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Benefits as support | Business

Although stock markets reacted downwards with some intensity (losses of between 10% and 15%) at the start of the war in Ukraine, the duration of the corrective process was relatively short: two weeks. But the recovery process has been almost as fast. The strength shown by the stock markets in March is surprising, especially if we take into account the uncertain environment that we still face. It is true that the most extreme scenarios – world conflict – seem to have been avoided and, although China has not mediated for the end of the war, it has shown a position that is, at least, neutral. And it is no less true that the markets were already accumulating losses in the previous weeks. These, by the way, cannot be attributed —or only in a reduced percentage— to the fact that the market discounted the war.

We want to take the opportunity to insist that the invasion scenario was not included in the prices just a few hours before it began. The transfers of the Stock Exchanges in the previous days were more linked to the rise in interest rates derived from the change of message from the central banks. But here too we find an interesting element of analysis of the recent recovery in share prices: they have had to absorb a significant rise in long-term interest rates (the US and German 10-year benchmarks have been at 2.45% and 0.55%, respectively). The denominator of any equity valuation model has increased significantly (of the order of 100 basis points), with the consequent impact on prices. And, as if that were not enough, GDP growth forecasts have been cut by between 0.5% and 2.0% for most of the world’s economies.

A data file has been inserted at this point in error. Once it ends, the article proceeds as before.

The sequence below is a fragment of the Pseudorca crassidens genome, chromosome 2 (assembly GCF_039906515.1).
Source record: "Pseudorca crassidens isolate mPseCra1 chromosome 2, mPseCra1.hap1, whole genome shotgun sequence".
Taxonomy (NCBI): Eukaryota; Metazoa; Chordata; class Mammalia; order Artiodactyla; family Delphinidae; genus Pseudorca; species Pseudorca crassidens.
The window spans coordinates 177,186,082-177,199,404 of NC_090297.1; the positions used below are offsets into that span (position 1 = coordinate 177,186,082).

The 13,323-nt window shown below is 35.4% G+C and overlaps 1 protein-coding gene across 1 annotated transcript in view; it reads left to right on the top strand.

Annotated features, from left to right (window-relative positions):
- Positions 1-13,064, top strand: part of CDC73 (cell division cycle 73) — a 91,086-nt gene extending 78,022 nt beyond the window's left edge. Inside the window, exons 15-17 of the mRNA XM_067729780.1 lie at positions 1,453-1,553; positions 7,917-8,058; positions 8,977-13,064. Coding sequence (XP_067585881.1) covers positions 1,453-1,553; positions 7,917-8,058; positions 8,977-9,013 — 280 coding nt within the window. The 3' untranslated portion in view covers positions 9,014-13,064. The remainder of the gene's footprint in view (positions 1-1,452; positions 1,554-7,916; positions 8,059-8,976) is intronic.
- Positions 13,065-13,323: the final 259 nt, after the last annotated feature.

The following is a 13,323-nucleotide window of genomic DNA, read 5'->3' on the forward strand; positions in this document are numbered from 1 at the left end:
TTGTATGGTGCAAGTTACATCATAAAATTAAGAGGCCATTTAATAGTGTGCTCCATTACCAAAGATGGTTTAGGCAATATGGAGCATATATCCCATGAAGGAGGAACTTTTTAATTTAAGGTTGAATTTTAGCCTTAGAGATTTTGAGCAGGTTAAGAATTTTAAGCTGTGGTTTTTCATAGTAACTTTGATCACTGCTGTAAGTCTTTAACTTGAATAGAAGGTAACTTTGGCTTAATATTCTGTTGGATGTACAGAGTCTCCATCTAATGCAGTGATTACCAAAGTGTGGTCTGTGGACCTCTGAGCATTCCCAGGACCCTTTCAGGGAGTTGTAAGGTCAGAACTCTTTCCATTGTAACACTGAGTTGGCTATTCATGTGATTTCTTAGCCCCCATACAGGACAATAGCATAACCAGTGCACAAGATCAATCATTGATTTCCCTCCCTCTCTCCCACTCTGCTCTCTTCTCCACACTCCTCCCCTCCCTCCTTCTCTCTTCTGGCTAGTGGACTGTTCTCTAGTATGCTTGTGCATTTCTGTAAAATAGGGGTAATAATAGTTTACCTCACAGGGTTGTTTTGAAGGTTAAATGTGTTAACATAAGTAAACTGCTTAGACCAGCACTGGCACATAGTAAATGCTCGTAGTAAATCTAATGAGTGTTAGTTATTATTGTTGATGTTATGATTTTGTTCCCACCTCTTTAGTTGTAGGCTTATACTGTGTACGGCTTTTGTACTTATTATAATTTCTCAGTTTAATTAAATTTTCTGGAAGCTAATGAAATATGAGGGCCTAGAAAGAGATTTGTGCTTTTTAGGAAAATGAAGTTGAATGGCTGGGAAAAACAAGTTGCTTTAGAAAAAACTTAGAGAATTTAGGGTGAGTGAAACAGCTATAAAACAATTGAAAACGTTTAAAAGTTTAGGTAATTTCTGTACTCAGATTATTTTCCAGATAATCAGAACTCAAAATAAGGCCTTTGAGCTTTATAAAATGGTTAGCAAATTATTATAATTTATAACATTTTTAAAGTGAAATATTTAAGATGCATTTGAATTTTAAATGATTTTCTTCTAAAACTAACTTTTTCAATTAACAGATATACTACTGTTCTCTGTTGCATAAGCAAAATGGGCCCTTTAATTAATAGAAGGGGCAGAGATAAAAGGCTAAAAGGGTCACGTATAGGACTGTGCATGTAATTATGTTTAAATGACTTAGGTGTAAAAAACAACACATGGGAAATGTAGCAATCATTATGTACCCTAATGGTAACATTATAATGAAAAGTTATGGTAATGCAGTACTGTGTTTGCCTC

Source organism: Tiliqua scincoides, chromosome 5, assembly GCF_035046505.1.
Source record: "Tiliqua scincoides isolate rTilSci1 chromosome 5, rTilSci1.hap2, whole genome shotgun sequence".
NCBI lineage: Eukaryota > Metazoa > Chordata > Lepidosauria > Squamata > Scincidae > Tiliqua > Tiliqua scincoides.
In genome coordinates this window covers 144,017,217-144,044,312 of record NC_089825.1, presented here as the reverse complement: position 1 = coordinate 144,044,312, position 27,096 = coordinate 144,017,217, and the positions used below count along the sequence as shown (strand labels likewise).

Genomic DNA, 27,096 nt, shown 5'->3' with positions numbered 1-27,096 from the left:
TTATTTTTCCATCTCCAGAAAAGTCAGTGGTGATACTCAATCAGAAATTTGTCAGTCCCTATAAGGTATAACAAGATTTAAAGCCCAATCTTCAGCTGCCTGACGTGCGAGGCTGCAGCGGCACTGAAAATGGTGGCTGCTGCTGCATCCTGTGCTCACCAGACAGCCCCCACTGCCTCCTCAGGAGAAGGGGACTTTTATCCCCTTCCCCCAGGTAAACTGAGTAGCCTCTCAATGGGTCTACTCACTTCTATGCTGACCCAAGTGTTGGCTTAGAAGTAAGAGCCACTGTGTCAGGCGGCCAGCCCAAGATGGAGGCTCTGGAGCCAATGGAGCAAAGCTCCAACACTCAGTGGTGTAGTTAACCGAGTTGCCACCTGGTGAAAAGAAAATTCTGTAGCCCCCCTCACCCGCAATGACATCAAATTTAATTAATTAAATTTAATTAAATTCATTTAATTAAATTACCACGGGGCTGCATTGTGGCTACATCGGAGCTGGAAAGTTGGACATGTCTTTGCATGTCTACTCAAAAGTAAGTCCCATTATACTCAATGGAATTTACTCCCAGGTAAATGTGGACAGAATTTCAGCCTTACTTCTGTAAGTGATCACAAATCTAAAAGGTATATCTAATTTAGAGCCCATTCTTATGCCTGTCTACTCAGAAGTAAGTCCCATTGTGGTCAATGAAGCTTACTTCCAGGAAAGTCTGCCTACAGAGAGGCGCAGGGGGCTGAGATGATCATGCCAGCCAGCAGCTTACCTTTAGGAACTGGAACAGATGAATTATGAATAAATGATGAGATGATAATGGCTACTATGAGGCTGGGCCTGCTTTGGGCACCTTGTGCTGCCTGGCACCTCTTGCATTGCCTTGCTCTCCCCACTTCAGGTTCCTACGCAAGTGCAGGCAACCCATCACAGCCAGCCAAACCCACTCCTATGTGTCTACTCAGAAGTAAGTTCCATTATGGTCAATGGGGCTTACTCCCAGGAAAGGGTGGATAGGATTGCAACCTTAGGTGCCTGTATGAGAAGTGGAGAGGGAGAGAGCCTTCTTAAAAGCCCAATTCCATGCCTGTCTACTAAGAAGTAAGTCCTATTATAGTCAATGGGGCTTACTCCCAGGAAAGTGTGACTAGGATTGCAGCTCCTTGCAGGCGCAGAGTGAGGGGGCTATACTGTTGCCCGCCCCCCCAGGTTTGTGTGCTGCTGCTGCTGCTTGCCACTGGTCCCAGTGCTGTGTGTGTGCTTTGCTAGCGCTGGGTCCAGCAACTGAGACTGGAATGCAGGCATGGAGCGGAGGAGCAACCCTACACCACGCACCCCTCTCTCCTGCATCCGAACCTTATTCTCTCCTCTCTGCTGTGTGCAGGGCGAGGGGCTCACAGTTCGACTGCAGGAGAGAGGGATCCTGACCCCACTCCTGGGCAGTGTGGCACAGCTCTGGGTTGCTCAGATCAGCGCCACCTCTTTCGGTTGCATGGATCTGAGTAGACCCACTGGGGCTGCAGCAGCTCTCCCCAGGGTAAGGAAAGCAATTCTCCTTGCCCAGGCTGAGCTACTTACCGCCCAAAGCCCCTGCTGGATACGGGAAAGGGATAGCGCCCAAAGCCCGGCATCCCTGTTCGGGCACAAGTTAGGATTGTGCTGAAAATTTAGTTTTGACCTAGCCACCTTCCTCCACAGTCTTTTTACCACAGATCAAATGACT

What then explains the favorable balance of the last six weeks in the markets? The outlook for corporate profits, which, in contrast to what is happening for GDP, has been revised upwards, especially in Europe (in 2022 they would grow to 12%). There are two keys that explain this fact. The first is that profits, unlike GDP, are measured in current terms, that is, they take inflation into account. And although not all companies are going to be able to maintain their margins, it is obvious that part of a CPI growth of between 5% and 10% is transferred to their profit figure. The second, that sectors such as energy and natural resources, whose weighting in stock indices (between 10% and 15%) is clearly higher than that of GDP (5%) are going to experience growth in earnings per share of the order of 40 % this year.

David Cano and Alvaro Lopez Vivas are professors at AFI School of Finance

He knows in depth all the sides of the coin.

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